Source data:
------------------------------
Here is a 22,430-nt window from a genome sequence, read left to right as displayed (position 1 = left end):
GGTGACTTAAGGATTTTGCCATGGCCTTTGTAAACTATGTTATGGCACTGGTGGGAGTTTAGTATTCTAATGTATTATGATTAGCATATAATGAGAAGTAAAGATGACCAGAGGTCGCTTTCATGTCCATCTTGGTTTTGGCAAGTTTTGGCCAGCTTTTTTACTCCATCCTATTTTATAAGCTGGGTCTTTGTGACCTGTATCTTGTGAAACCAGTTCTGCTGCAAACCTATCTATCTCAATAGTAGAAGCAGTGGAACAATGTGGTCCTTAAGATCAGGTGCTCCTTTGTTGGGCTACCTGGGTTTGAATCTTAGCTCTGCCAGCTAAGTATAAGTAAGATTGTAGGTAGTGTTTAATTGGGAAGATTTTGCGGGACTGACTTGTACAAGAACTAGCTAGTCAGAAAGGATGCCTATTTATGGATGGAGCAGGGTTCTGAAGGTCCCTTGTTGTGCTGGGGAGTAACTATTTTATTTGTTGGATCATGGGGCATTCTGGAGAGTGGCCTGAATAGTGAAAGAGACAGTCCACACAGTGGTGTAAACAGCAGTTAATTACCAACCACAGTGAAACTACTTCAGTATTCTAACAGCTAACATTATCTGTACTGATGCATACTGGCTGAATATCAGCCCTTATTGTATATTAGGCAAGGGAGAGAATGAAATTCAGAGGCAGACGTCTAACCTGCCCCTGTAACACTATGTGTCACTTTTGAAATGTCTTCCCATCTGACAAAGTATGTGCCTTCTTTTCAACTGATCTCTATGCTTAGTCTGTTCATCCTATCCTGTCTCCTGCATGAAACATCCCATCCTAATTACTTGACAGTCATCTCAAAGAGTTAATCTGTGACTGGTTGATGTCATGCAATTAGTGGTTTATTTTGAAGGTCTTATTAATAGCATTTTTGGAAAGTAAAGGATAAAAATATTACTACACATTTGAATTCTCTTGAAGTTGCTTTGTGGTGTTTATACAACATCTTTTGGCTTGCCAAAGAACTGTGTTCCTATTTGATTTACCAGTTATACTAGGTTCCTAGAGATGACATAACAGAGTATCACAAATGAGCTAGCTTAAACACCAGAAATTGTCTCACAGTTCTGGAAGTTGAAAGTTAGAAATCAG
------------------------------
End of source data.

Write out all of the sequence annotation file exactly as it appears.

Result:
Here is a 22,430-nt window from a genome sequence, read left to right as displayed (position 1 = left end):
GGTGACTTAAGGATTTTGCCATGGCCTTTGTAAACTATGTTATGGCACTGGTGGGAGTTTAGTATTCTAATGTATTATGATTAGCATATAATGAGAAGTAAAGATGACCAGAGGTCGCTTTCATGTCCATCTTGGTTTTGGCAAGTTTTGGCCAGCTTTTTTACTCCATCCTATTTTATAAGCTGGGTCTTTGTGACCTGTATCTTGTGAAACCAGTTCTGCTGCAAACCTATCTATCTCAATAGTAGAAGCAGTGGAACAATGTGGTCCTTAAGATCAGGTGCTCCTTTGTTGGGCTACCTGGGTTTGAATCTTAGCTCTGCCAGCTAAGTATAAGTAAGATTGTAGGTAGTGTTTAATTGGGAAGATTTTGCGGGACTGACTTGTACAAGAACTAGCTAGTCAGAAAGGATGCCTATTTATGGATGGAGCAGGGTTCTGAAGGTCCCTTGTTGTGCTGGGGAGTAACTATTTTATTTGTTGGATCATGGGGCATTCTGGAGAGTGGCCTGAATAGTGAAAGAGACAGTCCACACAGTGGTGTAAACAGCAGTTAATTACCAACCACAGTGAAACTACTTCAGTATTCTAACAGCTAACATTATCTGTACTGATGCATACTGGCTGAATATCAGCCCTTATTGTATATTAGGCAAGGGAGAGAATGAAATTCAGAGGCAGACGTCTAACCTGCCCCTGTAACACTATGTGTCACTTTTGAAATGTCTTCCCATCTGACAAAGTATGTGCCTTCTTTTCAACTGATCTCTATGCTTAGTCTGTTCATCCTATCCTGTCTCCTGCATGAAACATCCCATCCTAATTACTTGACAGTCATCTCAAAGAGTTAATCTGTGACTGGTTGATGTCATGCAATTAGTGGTTTATTTTGAAGGTCTTATTAATAGCATTTTTGGAAAGTAAAGGATAAAAATATTACTACACATTTGAATTCTCTTGAAGTTGCTTTGTGGTGTTTATACAACATCTTTTGGCTTGCCAAAGAACTGTGTTCCTATTTGATTTACCAGTTATACTAGGTTCCTAGAGATGACATAACAGAGTATCACAAATGAGCTAGCTTAAACACCAGAAATTGTCTCACAGTTCTGGAAGTTGAAAGTTAGAAATCAG